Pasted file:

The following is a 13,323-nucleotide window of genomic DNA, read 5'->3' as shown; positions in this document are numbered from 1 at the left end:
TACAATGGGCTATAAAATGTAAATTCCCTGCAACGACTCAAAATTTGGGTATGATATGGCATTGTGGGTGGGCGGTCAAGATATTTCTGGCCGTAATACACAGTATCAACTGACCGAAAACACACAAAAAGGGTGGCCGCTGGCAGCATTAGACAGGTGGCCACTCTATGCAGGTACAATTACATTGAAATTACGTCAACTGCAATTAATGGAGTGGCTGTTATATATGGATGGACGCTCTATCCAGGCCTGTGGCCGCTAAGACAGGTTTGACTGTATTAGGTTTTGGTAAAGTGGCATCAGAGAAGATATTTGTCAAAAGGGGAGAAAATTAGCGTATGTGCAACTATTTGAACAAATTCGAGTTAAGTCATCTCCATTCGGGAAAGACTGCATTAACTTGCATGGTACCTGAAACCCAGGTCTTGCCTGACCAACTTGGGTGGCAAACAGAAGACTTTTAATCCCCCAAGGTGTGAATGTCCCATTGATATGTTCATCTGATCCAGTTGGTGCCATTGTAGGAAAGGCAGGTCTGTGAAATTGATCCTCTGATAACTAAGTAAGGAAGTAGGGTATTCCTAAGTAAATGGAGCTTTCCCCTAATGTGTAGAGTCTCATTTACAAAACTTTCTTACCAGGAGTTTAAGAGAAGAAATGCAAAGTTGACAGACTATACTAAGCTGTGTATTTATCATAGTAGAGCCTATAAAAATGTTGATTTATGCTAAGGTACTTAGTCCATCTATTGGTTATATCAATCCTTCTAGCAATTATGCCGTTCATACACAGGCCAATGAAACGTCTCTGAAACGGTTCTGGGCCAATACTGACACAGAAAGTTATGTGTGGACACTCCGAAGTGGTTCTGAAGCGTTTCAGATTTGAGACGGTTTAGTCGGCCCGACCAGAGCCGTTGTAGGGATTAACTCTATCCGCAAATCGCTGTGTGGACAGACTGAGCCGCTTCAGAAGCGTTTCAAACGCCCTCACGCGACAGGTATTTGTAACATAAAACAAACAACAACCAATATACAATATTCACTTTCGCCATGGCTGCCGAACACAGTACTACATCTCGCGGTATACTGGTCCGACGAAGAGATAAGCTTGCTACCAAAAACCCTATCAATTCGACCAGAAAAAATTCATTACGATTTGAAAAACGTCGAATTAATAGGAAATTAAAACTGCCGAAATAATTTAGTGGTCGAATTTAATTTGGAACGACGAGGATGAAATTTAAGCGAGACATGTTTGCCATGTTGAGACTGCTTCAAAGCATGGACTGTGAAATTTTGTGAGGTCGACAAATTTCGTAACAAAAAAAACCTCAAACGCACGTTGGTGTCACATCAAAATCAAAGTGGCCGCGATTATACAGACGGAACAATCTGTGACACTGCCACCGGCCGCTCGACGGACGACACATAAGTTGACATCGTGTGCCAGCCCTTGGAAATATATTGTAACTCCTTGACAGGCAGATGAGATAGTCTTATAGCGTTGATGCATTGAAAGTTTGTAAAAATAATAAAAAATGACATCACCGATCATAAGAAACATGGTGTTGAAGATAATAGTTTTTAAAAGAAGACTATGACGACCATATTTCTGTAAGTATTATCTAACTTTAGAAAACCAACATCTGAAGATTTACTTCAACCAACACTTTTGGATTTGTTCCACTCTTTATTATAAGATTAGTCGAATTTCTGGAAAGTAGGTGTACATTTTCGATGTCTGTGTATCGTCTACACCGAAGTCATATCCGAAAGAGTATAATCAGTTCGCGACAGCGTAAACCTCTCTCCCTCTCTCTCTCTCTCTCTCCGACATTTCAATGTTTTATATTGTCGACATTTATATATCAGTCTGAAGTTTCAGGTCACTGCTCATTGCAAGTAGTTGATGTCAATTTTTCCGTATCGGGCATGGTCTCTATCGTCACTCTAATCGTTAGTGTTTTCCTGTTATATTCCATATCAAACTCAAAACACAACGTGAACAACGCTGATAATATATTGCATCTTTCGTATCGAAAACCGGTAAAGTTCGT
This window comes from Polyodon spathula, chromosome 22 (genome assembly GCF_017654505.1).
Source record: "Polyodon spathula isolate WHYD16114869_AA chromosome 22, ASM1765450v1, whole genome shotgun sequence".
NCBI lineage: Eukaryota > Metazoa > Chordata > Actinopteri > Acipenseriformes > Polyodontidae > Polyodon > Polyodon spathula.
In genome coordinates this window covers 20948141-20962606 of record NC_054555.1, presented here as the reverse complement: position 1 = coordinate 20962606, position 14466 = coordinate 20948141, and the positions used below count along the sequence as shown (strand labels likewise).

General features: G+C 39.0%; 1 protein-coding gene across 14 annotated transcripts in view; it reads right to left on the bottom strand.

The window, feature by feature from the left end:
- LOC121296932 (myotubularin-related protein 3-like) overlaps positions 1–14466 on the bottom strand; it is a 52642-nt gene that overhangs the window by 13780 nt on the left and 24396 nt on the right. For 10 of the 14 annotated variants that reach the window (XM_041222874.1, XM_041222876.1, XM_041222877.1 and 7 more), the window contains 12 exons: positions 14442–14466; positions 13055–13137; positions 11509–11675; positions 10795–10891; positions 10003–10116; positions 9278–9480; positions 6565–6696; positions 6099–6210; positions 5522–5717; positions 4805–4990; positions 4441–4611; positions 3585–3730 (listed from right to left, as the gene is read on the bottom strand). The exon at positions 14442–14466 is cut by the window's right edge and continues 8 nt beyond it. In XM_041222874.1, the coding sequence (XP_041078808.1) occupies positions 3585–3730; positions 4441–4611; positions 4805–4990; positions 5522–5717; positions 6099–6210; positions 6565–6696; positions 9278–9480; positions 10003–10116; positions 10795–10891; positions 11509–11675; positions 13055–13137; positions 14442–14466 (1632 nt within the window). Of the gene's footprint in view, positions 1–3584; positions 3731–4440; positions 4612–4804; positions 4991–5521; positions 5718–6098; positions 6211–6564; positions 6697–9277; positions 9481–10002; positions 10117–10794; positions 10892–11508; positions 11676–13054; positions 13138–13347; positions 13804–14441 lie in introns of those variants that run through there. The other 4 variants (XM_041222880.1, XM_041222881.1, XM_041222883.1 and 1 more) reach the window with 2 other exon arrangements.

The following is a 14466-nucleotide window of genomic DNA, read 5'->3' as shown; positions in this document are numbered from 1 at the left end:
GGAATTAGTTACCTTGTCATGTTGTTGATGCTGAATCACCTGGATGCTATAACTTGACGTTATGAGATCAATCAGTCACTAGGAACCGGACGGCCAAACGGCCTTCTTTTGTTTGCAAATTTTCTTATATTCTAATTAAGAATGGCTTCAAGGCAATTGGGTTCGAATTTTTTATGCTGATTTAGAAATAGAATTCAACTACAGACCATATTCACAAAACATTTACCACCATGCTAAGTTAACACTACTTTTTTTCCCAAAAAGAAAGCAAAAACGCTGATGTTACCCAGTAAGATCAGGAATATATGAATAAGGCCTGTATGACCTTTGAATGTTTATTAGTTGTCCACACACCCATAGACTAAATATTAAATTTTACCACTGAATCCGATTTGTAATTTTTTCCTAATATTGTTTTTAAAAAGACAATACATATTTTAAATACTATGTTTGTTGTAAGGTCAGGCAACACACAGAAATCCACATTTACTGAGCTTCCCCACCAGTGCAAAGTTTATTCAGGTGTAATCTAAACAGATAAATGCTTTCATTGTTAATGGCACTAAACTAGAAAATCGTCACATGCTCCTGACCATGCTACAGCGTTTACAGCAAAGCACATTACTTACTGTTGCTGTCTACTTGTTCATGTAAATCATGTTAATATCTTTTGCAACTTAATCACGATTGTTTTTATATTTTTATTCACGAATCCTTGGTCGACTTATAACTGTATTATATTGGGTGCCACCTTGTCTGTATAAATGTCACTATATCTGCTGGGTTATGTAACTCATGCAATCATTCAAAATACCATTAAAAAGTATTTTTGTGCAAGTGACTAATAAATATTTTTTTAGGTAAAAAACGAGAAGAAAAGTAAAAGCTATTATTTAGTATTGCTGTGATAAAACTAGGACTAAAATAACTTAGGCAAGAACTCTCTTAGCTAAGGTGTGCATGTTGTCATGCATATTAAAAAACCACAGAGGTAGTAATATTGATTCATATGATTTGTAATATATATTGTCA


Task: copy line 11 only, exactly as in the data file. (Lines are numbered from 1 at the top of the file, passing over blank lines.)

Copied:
GGAATTAGTTACCTTGTCATGTTGTTGATGCTGAATCACCTGGATGCTATAACTTGACGTTATGAGATCAATCAGTCACTAGGAACCGGACGGCCAAACGGCCTTCTTTTGTTTGCAAATTTTCTTATATTCTAATTAAGAATGGCTTCAAGGCAATTGGGTTCGAATTTTTTATGCTGATTTAGAAATAGAATTCAACTACAGACCATATTCACAAAACATTTACCACCATGCTAAGTTAACACTACTTTTTTTCCCAAAAAGAAAGCAAAAACGCTGATGTTACCCAGTAAGATCAGGAATATATGAATAAGGCCTGTATGACCTTTGAATGTTTATTAGTTGTCCACACACCCATAGACTAAATATTAAATTTTACCACTGAATCCGATTTGTAATTTTTTCCTAATATTGTTTTTAAAAAGACAATACATATTTTAAATACTATGTTTGTTGTAAGGTCAGGCAACACACAGAAATCCACATTTACTGAGCTTCCCCACCAGTGCAAAGTTTATTCAGGTGTAATCTAAACAGATAAATGCTTTCATTGTTAATGGCACTAAACTAGAAAATCGTCACATGCTCCTGACCATGCTACAGCGTTTACAGCAAAGCACATTACTTACTGTTGCTGTCTACTTGTTCATGTAAATCATGTTAATATCTTTTGCAACTTAATCACGATTGTTTTTATATTTTTATTCACGAATCCTTGGTCGACTTATAACTGTATTATATTGGGTGCCACCTTGTCTGTATAAATGTCACTATATCTGCTGGGTTATGTAACTCATGCAATCATTCAAAATACCATTAAAAAGTATTTTTGTGCAAGTGACTAATAAATATTTTTTTAGGTAAAAAACGAGAAGAAAAGTAAAAGCTATTATTTAGTATTGCTGTGATAAAACTAGGACTAAAATAACTTAGGCAAGAACTCTCTTAGCTAAGGTGTGCATGTTGTCATGCATATTAAAAAACCACAGAGGTAGTAATATTGATTCATATGATTTGTAATATATATTGTCA